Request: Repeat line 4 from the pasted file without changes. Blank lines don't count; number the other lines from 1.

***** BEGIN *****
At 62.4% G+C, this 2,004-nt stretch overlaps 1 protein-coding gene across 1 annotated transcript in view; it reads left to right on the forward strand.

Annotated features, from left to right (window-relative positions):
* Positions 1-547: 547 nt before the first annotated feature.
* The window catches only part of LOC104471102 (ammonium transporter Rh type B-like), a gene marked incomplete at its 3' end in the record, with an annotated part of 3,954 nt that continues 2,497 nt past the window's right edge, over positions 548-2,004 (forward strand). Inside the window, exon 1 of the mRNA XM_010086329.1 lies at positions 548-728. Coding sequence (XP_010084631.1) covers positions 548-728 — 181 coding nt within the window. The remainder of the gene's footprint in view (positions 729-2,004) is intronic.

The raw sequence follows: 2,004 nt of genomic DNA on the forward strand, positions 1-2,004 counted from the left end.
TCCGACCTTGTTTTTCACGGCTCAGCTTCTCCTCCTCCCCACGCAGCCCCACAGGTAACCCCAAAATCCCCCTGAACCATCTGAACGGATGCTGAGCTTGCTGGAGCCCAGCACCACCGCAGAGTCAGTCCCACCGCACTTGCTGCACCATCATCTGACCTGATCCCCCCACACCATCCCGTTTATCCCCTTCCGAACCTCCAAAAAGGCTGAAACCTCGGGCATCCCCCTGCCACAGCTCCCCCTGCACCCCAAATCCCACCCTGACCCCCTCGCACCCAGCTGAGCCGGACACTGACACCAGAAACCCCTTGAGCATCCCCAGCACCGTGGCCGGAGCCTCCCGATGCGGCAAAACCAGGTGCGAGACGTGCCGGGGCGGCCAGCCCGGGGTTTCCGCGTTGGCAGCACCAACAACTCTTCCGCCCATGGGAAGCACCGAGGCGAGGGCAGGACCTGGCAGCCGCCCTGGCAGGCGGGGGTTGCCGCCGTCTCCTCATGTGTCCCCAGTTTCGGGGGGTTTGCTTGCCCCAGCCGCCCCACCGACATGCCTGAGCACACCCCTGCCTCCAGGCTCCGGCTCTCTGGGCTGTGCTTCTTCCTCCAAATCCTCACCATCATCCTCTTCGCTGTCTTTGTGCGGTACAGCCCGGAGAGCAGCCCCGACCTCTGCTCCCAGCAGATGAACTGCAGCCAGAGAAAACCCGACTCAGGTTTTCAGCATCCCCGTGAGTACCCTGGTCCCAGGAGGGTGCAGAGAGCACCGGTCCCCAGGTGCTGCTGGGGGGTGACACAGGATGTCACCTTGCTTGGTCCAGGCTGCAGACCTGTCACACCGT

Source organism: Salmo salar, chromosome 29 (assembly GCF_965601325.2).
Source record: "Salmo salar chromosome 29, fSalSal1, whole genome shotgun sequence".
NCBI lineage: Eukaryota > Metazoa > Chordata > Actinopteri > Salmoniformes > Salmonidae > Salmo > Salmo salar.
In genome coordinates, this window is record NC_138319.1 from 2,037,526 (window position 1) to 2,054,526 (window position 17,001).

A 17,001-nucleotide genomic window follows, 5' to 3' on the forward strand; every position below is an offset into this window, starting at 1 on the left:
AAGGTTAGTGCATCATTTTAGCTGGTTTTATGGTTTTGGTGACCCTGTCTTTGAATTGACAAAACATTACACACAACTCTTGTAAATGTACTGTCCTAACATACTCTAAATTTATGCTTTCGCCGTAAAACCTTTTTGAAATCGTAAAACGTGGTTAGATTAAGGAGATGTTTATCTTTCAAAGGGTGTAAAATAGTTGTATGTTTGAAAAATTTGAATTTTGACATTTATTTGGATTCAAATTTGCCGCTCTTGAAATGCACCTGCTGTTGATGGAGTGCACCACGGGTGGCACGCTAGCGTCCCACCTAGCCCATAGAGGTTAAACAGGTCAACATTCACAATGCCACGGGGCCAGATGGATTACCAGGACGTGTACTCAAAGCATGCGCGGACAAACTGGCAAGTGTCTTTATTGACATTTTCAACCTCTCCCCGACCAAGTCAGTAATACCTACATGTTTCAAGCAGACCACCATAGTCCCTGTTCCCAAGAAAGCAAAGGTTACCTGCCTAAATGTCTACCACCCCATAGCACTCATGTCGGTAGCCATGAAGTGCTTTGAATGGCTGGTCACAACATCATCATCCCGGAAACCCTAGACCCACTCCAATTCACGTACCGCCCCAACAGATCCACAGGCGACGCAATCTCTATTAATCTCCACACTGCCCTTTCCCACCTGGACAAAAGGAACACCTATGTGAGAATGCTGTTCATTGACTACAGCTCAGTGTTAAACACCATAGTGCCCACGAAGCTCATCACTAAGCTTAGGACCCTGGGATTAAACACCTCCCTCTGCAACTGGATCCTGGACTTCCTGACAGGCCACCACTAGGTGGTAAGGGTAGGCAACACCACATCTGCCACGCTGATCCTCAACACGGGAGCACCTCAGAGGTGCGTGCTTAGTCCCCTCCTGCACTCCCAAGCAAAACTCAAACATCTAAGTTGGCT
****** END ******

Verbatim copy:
* The window catches only part of LOC104471102 (ammonium transporter Rh type B-like), a gene marked incomplete at its 3' end in the record, with an annotated part of 3,954 nt that continues 2,497 nt past the window's right edge, over positions 548-2,004 (forward strand). Inside the window, exon 1 of the mRNA XM_010086329.1 lies at positions 548-728. Coding sequence (XP_010084631.1) covers positions 548-728 — 181 coding nt within the window. The remainder of the gene's footprint in view (positions 729-2,004) is intronic.